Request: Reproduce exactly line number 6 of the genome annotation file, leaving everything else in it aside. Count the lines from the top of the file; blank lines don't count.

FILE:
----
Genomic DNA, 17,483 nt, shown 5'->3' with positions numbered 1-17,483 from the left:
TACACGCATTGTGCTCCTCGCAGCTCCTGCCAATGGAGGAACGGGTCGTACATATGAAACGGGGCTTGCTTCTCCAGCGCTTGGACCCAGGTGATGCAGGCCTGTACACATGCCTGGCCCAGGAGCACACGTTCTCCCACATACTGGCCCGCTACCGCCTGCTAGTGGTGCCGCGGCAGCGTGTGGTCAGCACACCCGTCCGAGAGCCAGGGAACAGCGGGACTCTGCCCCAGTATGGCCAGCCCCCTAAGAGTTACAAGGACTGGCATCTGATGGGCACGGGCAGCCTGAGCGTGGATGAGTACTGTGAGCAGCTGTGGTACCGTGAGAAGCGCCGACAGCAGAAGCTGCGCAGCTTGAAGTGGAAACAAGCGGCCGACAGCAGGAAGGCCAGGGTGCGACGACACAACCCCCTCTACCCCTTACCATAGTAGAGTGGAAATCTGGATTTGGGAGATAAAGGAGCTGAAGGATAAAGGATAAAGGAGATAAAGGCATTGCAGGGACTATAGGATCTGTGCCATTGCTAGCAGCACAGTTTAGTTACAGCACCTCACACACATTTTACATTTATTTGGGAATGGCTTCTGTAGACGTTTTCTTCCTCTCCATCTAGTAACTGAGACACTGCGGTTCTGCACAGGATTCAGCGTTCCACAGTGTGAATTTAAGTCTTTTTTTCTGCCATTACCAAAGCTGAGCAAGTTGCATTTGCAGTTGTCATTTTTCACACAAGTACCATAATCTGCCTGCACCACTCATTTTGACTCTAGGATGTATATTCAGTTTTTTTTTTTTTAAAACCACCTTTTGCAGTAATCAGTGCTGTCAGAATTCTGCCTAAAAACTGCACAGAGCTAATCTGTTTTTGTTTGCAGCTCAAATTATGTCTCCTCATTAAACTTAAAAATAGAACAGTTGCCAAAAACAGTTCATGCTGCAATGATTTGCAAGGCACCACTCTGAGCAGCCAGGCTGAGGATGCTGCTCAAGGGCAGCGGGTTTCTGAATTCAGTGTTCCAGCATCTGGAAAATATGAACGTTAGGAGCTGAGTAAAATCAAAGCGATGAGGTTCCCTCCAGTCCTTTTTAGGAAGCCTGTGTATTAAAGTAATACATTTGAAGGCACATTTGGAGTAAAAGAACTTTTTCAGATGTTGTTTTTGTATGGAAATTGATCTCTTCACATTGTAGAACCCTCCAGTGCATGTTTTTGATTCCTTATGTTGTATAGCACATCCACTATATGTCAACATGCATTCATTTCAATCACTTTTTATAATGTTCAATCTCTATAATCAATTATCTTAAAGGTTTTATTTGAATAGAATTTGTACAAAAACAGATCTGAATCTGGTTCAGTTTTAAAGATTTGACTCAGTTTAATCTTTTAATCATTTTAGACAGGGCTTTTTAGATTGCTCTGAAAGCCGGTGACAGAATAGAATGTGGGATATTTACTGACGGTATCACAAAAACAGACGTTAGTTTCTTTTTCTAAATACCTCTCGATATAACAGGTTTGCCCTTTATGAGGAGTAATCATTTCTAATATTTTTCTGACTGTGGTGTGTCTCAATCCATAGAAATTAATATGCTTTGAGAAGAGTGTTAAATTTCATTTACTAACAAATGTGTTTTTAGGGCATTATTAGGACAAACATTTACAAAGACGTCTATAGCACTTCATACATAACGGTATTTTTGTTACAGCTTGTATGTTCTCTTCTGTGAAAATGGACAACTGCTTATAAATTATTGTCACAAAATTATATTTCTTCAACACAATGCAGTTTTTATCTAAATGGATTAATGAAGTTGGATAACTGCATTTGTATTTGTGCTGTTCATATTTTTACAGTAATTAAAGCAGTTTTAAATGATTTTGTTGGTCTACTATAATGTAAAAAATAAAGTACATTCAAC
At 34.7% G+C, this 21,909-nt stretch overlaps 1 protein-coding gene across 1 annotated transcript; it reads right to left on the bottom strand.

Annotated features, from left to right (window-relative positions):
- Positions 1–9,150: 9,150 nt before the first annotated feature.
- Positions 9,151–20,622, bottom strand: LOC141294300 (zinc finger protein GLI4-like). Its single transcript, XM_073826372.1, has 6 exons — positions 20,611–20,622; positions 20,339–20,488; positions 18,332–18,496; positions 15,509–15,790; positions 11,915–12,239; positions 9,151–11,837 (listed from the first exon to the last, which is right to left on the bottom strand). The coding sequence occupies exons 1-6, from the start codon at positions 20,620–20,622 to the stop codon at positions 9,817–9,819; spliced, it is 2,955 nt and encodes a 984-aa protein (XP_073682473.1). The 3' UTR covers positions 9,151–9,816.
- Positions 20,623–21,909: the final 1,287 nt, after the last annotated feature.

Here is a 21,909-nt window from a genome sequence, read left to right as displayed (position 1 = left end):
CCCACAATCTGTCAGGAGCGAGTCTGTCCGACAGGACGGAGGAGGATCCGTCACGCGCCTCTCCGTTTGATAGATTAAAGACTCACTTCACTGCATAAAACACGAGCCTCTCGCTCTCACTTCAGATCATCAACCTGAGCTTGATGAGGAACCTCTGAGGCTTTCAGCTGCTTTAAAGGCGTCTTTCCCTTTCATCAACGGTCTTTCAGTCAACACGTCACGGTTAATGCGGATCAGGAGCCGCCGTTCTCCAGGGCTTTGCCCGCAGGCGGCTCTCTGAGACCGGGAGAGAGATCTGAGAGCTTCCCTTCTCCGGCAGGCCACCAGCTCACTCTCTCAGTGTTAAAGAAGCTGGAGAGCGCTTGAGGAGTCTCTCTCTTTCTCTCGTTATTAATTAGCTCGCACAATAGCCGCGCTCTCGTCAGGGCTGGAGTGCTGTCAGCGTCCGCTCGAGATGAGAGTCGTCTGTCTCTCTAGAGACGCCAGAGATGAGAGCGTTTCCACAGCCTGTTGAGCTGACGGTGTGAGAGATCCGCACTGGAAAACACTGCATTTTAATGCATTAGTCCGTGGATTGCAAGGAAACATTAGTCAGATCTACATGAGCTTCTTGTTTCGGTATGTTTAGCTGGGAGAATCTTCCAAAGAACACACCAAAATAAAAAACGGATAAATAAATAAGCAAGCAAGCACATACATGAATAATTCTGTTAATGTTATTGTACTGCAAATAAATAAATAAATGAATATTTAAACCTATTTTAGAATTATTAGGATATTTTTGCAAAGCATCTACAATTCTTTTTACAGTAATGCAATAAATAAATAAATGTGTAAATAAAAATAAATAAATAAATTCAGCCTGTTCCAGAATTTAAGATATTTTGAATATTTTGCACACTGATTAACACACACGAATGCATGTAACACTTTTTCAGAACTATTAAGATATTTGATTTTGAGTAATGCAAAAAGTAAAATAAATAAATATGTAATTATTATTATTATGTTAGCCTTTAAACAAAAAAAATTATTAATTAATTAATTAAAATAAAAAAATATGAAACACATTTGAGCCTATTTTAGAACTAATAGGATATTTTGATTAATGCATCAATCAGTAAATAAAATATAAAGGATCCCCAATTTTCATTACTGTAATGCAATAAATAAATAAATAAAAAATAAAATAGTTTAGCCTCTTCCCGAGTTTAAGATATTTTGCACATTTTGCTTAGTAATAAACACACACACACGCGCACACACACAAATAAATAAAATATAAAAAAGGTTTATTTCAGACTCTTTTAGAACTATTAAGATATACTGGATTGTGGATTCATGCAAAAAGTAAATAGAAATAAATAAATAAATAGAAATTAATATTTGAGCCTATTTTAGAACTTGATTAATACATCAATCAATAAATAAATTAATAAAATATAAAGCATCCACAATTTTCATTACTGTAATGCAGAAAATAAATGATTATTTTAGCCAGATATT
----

- Positions 9,151–20,622, bottom strand: LOC141294300 (zinc finger protein GLI4-like). Its single transcript, XM_073826372.1, has 6 exons — positions 20,611–20,622; positions 20,339–20,488; positions 18,332–18,496; positions 15,509–15,790; positions 11,915–12,239; positions 9,151–11,837 (listed from the first exon to the last, which is right to left on the bottom strand). The coding sequence occupies exons 1-6, from the start codon at positions 20,620–20,622 to the stop codon at positions 9,817–9,819; spliced, it is 2,955 nt and encodes a 984-aa protein (XP_073682473.1). The 3' UTR covers positions 9,151–9,816.